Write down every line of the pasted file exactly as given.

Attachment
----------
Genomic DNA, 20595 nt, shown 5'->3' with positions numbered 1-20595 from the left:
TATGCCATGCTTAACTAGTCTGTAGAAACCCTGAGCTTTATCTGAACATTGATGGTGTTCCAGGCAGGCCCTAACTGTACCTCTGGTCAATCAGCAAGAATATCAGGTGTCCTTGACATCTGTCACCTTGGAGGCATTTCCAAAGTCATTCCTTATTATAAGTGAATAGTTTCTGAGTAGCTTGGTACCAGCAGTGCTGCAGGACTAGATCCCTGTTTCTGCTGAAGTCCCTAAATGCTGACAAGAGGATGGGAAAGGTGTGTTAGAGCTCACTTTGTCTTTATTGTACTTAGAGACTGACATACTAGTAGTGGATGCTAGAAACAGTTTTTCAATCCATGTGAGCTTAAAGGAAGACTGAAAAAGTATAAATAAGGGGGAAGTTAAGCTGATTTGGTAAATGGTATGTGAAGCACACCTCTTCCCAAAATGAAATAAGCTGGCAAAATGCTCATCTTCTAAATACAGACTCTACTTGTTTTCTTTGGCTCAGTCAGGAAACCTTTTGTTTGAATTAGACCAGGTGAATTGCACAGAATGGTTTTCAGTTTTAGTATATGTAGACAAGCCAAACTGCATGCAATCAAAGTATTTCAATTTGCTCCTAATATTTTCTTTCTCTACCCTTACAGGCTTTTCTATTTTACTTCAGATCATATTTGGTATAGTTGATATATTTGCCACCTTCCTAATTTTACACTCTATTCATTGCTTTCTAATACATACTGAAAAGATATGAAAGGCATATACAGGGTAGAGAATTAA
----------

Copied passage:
Genomic DNA, 20595 nt, shown 5'->3' with positions numbered 1-20595 from the left:
TATGCCATGCTTAACTAGTCTGTAGAAACCCTGAGCTTTATCTGAACATTGATGGTGTTCCAGGCAGGCCCTAACTGTACCTCTGGTCAATCAGCAAGAATATCAGGTGTCCTTGACATCTGTCACCTTGGAGGCATTTCCAAAGTCATTCCTTATTATAAGTGAATAGTTTCTGAGTAGCTTGGTACCAGCAGTGCTGCAGGACTAGATCCCTGTTTCTGCTGAAGTCCCTAAATGCTGACAAGAGGATGGGAAAGGTGTGTTAGAGCTCACTTTGTCTTTATTGTACTTAGAGACTGACATACTAGTAGTGGATGCTAGAAACAGTTTTTCAATCCATGTGAGCTTAAAGGAAGACTGAAAAAGTATAAATAAGGGGGAAGTTAAGCTGATTTGGTAAATGGTATGTGAAGCACACCTCTTCCCAAAATGAAATAAGCTGGCAAAATGCTCATCTTCTAAATACAGACTCTACTTGTTTTCTTTGGCTCAGTCAGGAAACCTTTTGTTTGAATTAGACCAGGTGAATTGCACAGAATGGTTTTCAGTTTTAGTATATGTAGACAAGCCAAACTGCATGCAATCAAAGTATTTCAATTTGCTCCTAATATTTTCTTTCTCTACCCTTACAGGCTTTTCTATTTTACTTCAGATCATATTTGGTATAGTTGATATATTTGCCACCTTCCTAATTTTACACTCTATTCATTGCTTTCTAATACATACTGAAAAGATATGAAAGGCATATACAGGGTAGAGAATTAA